The [Lowe's]sister told a therapist that Lowe and Thompson punished Aarone for "peeing" by putting her in a coat closet. It goes on to explain that sometimes it would be part of the day, other times it would be part of the day and all through the night. The sister also remembered the last time she saw her sister, saying she was in the closet and was going to be there all night as punishment for "peeing."

Aarone's bed-wetting is also detailed in the indictment as it was Lowe's responsibility to clean her. Aarone's older sister explained that she heard Thompson giving Aarone a "whoopin'" in the middle of the night. Another sister also said Aarone got "whooped" with a belt by Thompson for "peeing" in the closet.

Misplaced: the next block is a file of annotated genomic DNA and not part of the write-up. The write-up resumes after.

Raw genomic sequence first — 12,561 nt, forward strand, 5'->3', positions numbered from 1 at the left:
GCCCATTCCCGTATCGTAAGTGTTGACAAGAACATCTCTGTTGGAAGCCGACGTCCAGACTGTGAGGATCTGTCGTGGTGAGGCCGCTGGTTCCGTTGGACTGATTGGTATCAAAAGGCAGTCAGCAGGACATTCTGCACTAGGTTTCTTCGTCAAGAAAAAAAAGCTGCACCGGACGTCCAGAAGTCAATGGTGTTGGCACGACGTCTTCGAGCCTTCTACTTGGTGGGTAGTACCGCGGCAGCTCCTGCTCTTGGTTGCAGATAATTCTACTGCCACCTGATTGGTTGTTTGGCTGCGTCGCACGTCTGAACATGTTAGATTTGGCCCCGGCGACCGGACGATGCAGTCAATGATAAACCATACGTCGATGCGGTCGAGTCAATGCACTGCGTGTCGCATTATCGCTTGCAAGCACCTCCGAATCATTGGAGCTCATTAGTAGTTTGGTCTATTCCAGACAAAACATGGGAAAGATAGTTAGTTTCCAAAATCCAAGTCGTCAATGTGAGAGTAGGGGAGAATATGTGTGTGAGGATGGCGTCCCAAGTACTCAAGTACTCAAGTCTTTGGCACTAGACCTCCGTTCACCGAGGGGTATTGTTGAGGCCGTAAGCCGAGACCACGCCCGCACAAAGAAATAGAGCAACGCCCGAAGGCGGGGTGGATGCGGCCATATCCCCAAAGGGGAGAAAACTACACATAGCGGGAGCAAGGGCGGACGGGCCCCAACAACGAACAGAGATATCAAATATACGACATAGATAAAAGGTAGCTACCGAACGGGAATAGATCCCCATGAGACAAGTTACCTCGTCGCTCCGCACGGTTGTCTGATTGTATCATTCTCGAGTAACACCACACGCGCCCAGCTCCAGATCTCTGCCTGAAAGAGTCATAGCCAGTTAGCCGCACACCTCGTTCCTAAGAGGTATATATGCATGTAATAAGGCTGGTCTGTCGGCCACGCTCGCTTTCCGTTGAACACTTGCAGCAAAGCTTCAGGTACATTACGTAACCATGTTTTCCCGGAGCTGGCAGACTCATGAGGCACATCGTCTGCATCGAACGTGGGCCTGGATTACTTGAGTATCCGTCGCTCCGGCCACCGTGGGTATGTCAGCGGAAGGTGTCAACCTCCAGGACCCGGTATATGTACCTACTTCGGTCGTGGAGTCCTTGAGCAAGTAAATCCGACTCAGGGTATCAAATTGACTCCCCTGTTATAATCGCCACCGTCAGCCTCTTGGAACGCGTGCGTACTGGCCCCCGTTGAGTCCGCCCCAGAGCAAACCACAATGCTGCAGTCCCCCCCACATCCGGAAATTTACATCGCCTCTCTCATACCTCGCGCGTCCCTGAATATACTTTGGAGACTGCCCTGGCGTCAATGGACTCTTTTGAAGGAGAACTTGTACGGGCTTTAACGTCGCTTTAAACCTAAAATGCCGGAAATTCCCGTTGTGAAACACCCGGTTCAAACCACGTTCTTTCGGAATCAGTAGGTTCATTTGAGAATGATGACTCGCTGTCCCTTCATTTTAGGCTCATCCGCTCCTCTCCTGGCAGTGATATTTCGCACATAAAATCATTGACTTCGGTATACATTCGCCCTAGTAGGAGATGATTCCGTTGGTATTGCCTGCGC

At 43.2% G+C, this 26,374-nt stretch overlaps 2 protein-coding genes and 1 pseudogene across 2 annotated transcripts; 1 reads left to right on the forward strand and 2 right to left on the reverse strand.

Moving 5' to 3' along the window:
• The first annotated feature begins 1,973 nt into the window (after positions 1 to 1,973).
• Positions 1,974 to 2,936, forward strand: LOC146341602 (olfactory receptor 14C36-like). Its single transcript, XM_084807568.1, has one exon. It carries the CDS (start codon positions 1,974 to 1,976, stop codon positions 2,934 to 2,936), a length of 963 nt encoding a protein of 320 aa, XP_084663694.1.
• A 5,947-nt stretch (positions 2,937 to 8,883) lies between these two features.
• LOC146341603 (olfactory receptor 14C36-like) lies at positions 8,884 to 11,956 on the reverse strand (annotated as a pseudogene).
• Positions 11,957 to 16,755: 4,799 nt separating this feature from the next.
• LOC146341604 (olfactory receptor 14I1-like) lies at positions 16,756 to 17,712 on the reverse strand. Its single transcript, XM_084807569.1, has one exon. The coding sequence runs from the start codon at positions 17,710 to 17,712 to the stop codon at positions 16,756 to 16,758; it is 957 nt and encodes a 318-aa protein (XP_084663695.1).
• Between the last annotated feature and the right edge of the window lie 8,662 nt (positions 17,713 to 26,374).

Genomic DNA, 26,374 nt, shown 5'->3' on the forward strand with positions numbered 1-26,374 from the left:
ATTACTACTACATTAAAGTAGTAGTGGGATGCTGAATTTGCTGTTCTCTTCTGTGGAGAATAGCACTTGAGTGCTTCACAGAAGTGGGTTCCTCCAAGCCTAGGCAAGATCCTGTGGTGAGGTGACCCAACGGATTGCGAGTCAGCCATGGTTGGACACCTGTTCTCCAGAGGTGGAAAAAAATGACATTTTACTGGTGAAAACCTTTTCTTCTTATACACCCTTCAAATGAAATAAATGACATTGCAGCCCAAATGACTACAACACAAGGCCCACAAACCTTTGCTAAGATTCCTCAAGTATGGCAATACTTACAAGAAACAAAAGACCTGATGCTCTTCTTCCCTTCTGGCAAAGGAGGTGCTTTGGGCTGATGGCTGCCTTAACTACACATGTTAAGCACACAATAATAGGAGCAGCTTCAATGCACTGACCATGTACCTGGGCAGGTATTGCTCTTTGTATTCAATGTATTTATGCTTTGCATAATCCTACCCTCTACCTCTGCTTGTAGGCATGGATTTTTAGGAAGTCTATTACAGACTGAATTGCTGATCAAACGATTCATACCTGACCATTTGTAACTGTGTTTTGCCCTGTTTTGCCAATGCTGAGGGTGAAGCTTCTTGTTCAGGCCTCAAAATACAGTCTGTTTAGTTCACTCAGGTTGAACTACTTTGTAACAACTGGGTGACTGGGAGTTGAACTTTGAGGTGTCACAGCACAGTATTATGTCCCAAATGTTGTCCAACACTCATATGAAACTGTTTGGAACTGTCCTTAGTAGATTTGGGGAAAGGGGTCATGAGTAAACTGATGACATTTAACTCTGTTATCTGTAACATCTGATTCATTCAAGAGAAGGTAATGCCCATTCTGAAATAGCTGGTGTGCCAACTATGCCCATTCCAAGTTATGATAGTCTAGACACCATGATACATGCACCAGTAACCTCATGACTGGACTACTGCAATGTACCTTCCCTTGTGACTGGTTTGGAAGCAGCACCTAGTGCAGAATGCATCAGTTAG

In two paragraphs there are three adults who have been made aware of this child's circumstances, including a therapist who ought to recognize the signs of abuse and should know what avenues to take for reporting it. In addition, the indictment goes on to report that Aarone's grandmother stated that she had never met the child and never seen any pictures. During the course of the police investigation it came to light that there were no credible reports of anyone having seen Aarone for 18 months prior to the time that Thompson reported his child missing.

So many times when any kind of domestic abuse culminates in murder, friends and family will report things that were said or done that they just didn't take seriously. Sometimes they legitimately think there is nothing to worry about, but all too often people do not intervene because they don't want to get involved in "someone else's business" and end up looking foolish.

Family violence is not a private matter. It is a blight on our community and there needs to be a visible public stance that it will not be tolerated.